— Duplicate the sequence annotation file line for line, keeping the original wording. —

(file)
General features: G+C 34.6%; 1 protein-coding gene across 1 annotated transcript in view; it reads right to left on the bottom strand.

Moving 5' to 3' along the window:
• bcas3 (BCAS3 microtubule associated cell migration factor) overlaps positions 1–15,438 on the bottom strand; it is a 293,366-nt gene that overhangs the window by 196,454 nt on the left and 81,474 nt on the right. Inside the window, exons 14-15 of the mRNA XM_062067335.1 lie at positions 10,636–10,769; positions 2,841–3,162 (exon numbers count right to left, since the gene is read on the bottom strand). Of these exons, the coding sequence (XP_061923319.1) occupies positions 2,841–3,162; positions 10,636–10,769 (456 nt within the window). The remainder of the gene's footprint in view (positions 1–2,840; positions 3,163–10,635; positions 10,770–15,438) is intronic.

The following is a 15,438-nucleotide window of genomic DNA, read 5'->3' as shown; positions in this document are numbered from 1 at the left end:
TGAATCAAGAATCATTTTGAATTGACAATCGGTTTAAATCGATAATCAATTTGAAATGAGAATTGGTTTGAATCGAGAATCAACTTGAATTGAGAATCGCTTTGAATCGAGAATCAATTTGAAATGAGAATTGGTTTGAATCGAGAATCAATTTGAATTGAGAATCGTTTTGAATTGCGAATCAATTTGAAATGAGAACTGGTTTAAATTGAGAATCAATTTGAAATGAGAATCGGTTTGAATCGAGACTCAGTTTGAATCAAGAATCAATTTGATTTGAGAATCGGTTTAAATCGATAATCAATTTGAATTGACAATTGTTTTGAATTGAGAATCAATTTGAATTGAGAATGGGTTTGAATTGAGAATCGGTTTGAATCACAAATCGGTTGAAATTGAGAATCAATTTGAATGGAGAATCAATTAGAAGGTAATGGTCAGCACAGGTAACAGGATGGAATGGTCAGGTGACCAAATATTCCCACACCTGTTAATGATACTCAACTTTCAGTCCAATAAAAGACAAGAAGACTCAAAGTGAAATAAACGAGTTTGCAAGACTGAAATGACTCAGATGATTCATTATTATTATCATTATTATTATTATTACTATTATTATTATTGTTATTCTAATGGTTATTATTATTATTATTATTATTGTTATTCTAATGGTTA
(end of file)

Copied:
General features: G+C 34.6%; 1 protein-coding gene across 1 annotated transcript in view; it reads right to left on the bottom strand.

Moving 5' to 3' along the window:
• bcas3 (BCAS3 microtubule associated cell migration factor) overlaps positions 1–15,438 on the bottom strand; it is a 293,366-nt gene that overhangs the window by 196,454 nt on the left and 81,474 nt on the right. Inside the window, exons 14-15 of the mRNA XM_062067335.1 lie at positions 10,636–10,769; positions 2,841–3,162 (exon numbers count right to left, since the gene is read on the bottom strand). Of these exons, the coding sequence (XP_061923319.1) occupies positions 2,841–3,162; positions 10,636–10,769 (456 nt within the window). The remainder of the gene's footprint in view (positions 1–2,840; positions 3,163–10,635; positions 10,770–15,438) is intronic.

The following is a 15,438-nucleotide window of genomic DNA, read 5'->3' as shown; positions in this document are numbered from 1 at the left end:
TGAATCAAGAATCATTTTGAATTGACAATCGGTTTAAATCGATAATCAATTTGAAATGAGAATTGGTTTGAATCGAGAATCAACTTGAATTGAGAATCGCTTTGAATCGAGAATCAATTTGAAATGAGAATTGGTTTGAATCGAGAATCAATTTGAATTGAGAATCGTTTTGAATTGCGAATCAATTTGAAATGAGAACTGGTTTAAATTGAGAATCAATTTGAAATGAGAATCGGTTTGAATCGAGACTCAGTTTGAATCAAGAATCAATTTGATTTGAGAATCGGTTTAAATCGATAATCAATTTGAATTGACAATTGTTTTGAATTGAGAATCAATTTGAATTGAGAATGGGTTTGAATTGAGAATCGGTTTGAATCACAAATCGGTTGAAATTGAGAATCAATTTGAATGGAGAATCAATTAGAAGGTAATGGTCAGCACAGGTAACAGGATGGAATGGTCAGGTGACCAAATATTCCCACACCTGTTAATGATACTCAACTTTCAGTCCAATAAAAGACAAGAAGACTCAAAGTGAAATAAACGAGTTTGCAAGACTGAAATGACTCAGATGATTCATTATTATTATCATTATTATTATTATTACTATTATTATTATTGTTATTCTAATGGTTATTATTATTATTATTATTATTGTTATTCTAATGGTTA